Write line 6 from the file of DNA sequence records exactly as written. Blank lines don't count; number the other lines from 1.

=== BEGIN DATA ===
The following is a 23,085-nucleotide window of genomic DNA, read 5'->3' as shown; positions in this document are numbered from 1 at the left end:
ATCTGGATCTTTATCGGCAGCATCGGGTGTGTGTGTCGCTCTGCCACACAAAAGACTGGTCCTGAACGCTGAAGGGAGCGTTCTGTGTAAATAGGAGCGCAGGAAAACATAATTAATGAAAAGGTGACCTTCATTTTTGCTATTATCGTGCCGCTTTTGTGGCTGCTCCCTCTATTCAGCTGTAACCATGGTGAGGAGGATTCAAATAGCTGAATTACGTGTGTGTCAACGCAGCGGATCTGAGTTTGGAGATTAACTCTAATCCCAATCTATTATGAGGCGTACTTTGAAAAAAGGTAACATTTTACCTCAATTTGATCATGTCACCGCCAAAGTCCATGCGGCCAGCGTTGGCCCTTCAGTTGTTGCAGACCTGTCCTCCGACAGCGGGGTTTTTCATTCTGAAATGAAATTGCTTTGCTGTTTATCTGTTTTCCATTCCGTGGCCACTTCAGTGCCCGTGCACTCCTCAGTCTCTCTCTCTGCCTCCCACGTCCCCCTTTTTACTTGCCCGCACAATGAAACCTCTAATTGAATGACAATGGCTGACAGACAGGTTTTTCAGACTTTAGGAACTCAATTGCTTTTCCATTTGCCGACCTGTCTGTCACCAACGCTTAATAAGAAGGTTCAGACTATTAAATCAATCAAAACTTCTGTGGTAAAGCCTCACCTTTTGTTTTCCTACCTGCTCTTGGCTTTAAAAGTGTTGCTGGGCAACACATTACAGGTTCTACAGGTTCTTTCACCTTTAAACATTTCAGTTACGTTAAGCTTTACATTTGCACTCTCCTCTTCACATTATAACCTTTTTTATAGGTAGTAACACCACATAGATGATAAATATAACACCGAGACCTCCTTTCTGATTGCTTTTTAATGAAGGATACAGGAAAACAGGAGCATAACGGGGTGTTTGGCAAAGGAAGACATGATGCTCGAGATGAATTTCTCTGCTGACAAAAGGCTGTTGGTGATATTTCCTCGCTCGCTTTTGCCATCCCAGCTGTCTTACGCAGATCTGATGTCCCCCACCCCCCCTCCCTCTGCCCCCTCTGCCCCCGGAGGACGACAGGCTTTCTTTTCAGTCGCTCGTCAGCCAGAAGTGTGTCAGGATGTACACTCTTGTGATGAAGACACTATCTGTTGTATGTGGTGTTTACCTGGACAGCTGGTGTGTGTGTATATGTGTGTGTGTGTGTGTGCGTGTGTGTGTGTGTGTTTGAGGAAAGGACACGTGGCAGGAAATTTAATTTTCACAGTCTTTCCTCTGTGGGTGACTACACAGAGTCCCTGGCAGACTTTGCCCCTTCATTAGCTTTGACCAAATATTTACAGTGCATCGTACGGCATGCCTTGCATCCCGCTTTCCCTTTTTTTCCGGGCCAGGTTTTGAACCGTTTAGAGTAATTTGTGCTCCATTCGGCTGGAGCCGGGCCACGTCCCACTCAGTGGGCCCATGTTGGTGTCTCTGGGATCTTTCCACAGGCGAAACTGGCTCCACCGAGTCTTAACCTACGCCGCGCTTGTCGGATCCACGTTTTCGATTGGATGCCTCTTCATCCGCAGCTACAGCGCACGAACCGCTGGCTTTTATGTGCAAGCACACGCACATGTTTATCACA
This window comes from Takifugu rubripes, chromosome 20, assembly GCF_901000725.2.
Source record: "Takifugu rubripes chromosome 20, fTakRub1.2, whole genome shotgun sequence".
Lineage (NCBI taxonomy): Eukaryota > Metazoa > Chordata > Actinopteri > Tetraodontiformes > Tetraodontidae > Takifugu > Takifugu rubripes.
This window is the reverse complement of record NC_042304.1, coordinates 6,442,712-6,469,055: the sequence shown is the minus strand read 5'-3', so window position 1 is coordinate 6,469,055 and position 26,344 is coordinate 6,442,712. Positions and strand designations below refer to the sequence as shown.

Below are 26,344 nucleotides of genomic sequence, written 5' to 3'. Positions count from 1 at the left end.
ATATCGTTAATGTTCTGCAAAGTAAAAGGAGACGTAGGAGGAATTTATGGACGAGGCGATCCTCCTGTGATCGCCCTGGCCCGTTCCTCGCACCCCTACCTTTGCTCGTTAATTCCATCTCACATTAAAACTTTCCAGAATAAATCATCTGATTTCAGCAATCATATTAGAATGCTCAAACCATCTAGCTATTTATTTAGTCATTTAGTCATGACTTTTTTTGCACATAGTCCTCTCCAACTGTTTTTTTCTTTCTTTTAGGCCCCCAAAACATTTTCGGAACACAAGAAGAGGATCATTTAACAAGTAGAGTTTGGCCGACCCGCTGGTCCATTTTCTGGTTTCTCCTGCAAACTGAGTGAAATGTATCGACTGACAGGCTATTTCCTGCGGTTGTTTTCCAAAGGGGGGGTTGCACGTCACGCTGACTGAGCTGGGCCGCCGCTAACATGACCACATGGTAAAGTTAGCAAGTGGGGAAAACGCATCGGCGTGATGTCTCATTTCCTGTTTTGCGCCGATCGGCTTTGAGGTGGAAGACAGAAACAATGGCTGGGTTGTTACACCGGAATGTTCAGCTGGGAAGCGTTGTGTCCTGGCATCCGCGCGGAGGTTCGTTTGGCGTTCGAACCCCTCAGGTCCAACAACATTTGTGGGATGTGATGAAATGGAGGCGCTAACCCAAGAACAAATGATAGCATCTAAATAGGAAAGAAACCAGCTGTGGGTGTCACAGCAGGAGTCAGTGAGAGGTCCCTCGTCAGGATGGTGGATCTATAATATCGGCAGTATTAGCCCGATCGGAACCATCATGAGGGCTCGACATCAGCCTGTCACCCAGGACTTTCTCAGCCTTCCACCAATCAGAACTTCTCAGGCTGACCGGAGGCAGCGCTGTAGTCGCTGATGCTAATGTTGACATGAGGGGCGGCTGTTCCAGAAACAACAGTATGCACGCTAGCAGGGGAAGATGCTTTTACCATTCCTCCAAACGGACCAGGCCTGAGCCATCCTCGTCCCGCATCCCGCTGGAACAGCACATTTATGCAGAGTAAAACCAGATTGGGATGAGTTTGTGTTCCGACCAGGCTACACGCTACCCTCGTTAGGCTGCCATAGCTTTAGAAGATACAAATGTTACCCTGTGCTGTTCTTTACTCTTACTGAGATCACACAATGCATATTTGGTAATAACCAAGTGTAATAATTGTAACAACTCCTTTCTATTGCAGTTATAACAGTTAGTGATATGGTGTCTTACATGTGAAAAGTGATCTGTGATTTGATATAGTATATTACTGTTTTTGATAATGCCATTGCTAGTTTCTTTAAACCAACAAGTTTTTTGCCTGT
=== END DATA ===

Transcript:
This window is the reverse complement of record NC_042304.1, coordinates 6,442,712-6,469,055: the sequence shown is the minus strand read 5'-3', so window position 1 is coordinate 6,469,055 and position 26,344 is coordinate 6,442,712. Positions and strand designations below refer to the sequence as shown.